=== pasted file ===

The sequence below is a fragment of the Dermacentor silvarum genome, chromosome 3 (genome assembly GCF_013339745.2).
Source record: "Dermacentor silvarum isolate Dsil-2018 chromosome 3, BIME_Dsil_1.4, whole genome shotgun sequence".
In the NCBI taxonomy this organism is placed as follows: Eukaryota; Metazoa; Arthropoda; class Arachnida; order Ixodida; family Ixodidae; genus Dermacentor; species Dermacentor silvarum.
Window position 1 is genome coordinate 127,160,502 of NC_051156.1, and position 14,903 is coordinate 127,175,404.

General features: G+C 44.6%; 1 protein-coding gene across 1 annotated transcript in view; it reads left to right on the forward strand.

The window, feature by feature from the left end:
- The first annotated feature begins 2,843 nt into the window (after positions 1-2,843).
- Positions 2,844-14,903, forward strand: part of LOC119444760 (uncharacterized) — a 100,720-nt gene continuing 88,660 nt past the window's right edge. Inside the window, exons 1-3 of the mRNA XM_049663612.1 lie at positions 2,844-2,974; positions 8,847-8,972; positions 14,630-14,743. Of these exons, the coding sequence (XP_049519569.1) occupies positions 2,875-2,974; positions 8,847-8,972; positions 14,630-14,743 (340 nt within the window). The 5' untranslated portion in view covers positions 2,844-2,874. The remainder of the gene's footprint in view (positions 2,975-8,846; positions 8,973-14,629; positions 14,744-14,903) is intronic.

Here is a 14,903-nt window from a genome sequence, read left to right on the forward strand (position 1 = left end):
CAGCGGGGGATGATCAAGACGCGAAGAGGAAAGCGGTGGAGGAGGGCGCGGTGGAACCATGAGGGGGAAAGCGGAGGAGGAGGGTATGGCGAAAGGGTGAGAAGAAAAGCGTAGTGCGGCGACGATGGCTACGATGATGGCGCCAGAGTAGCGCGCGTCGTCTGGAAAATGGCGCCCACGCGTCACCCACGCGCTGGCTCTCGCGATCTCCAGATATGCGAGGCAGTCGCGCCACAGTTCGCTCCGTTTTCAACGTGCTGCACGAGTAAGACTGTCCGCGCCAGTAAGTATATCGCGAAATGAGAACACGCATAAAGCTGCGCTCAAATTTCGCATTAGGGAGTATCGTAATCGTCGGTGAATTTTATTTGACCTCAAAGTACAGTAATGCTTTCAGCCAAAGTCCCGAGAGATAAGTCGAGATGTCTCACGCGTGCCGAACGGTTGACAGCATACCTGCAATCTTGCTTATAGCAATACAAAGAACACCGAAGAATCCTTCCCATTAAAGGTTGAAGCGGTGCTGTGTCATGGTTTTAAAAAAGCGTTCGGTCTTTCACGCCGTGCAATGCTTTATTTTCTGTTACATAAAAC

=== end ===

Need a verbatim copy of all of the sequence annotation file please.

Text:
The sequence below is a fragment of the Dermacentor silvarum genome, chromosome 3 (genome assembly GCF_013339745.2).
Source record: "Dermacentor silvarum isolate Dsil-2018 chromosome 3, BIME_Dsil_1.4, whole genome shotgun sequence".
In the NCBI taxonomy this organism is placed as follows: Eukaryota; Metazoa; Arthropoda; class Arachnida; order Ixodida; family Ixodidae; genus Dermacentor; species Dermacentor silvarum.
Window position 1 is genome coordinate 127,160,502 of NC_051156.1, and position 14,903 is coordinate 127,175,404.

General features: G+C 44.6%; 1 protein-coding gene across 1 annotated transcript in view; it reads left to right on the forward strand.

The window, feature by feature from the left end:
- The first annotated feature begins 2,843 nt into the window (after positions 1-2,843).
- Positions 2,844-14,903, forward strand: part of LOC119444760 (uncharacterized) — a 100,720-nt gene continuing 88,660 nt past the window's right edge. Inside the window, exons 1-3 of the mRNA XM_049663612.1 lie at positions 2,844-2,974; positions 8,847-8,972; positions 14,630-14,743. Of these exons, the coding sequence (XP_049519569.1) occupies positions 2,875-2,974; positions 8,847-8,972; positions 14,630-14,743 (340 nt within the window). The 5' untranslated portion in view covers positions 2,844-2,874. The remainder of the gene's footprint in view (positions 2,975-8,846; positions 8,973-14,629; positions 14,744-14,903) is intronic.

Here is a 14,903-nt window from a genome sequence, read left to right on the forward strand (position 1 = left end):
CAGCGGGGGATGATCAAGACGCGAAGAGGAAAGCGGTGGAGGAGGGCGCGGTGGAACCATGAGGGGGAAAGCGGAGGAGGAGGGTATGGCGAAAGGGTGAGAAGAAAAGCGTAGTGCGGCGACGATGGCTACGATGATGGCGCCAGAGTAGCGCGCGTCGTCTGGAAAATGGCGCCCACGCGTCACCCACGCGCTGGCTCTCGCGATCTCCAGATATGCGAGGCAGTCGCGCCACAGTTCGCTCCGTTTTCAACGTGCTGCACGAGTAAGACTGTCCGCGCCAGTAAGTATATCGCGAAATGAGAACACGCATAAAGCTGCGCTCAAATTTCGCATTAGGGAGTATCGTAATCGTCGGTGAATTTTATTTGACCTCAAAGTACAGTAATGCTTTCAGCCAAAGTCCCGAGAGATAAGTCGAGATGTCTCACGCGTGCCGAACGGTTGACAGCATACCTGCAATCTTGCTTATAGCAATACAAAGAACACCGAAGAATCCTTCCCATTAAAGGTTGAAGCGGTGCTGTGTCATGGTTTTAAAAAAGCGTTCGGTCTTTCACGCCGTGCAATGCTTTATTTTCTGTTACATAAAAC